The gallbladder is a small sac-like structure under the liver. It stores bile that is secreted into the intestines to help digest fats. Over time, the gallbladder can become obstructed or infected. Treatment usually includes antibiotics and, if necessary, surgical removal. However, sometimes surgery is not an option because the patient is too sick or for other reasons. In these cases, an interventional radiologist will perform a cholecystostomy, a procedure in which a drainage catheter is placed in the gallbladder. This catheter keeps the gallbladder from getting too swollen, until the child is well enough for surgery.
Using ultrasound and live X-ray (fluoroscopy) for guidance, the radiologist will insert a small needle through the skin and into the gallbladder, and then place a tiny catheter into the gallbladder. The catheter will be connected to a drainage bag or bulb, which will be located outside of the body in the right upper abdomen. We will place gauze and clear a bandage over the site. The bandage must remain dry and in place at all times. In addition, the catheter will be secured with a locking device (StatLock®), which must not be removed. The amount of time that the catheter and drainage bag will be in place varies from several days to weeks or longer.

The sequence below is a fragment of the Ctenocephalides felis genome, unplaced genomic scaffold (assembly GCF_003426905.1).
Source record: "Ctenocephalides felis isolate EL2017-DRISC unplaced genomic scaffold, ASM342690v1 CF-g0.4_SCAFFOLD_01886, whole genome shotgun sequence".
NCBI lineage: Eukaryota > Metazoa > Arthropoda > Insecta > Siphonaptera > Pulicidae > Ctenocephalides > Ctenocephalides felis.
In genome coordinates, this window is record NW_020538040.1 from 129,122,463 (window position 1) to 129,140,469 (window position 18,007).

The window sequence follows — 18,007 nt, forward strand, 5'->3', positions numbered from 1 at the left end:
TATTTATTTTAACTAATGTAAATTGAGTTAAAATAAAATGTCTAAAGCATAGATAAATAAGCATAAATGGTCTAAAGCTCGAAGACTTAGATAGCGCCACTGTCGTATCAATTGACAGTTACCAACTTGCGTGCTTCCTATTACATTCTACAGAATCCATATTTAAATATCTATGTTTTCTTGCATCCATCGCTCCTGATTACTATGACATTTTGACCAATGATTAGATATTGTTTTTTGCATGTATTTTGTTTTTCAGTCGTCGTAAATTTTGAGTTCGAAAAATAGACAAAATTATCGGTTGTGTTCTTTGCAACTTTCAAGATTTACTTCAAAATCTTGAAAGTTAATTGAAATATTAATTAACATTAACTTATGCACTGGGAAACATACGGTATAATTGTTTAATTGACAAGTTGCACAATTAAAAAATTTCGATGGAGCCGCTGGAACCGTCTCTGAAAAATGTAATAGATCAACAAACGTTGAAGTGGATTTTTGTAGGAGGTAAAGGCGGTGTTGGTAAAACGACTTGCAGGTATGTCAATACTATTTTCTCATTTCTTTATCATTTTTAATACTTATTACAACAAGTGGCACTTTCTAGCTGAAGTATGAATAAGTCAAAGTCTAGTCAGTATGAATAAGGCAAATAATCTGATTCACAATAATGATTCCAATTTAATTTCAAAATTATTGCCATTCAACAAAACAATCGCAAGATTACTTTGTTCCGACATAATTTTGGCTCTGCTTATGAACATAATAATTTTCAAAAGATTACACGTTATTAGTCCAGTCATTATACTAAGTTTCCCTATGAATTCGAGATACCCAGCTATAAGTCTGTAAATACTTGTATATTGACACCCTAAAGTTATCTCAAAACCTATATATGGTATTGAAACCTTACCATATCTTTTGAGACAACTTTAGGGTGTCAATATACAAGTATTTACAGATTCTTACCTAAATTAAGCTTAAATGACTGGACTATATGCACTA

Your child will be protected by an X-ray shield during the procedure.
Patients receive either IV sedation or general anesthesia and are asleep for this procedure.
The procedure is considered low-risk. However, potential complications include:
Some children feel pain or discomfort at the needle-insertion site, usually in the first day or two after the procedure. You may give over-the counter pain medication if the pain lingers on.
You may sponge bathe your child, but keep the needle-insertion site dry.
Your child will need to avoid activities that may result in a pull to the catheter.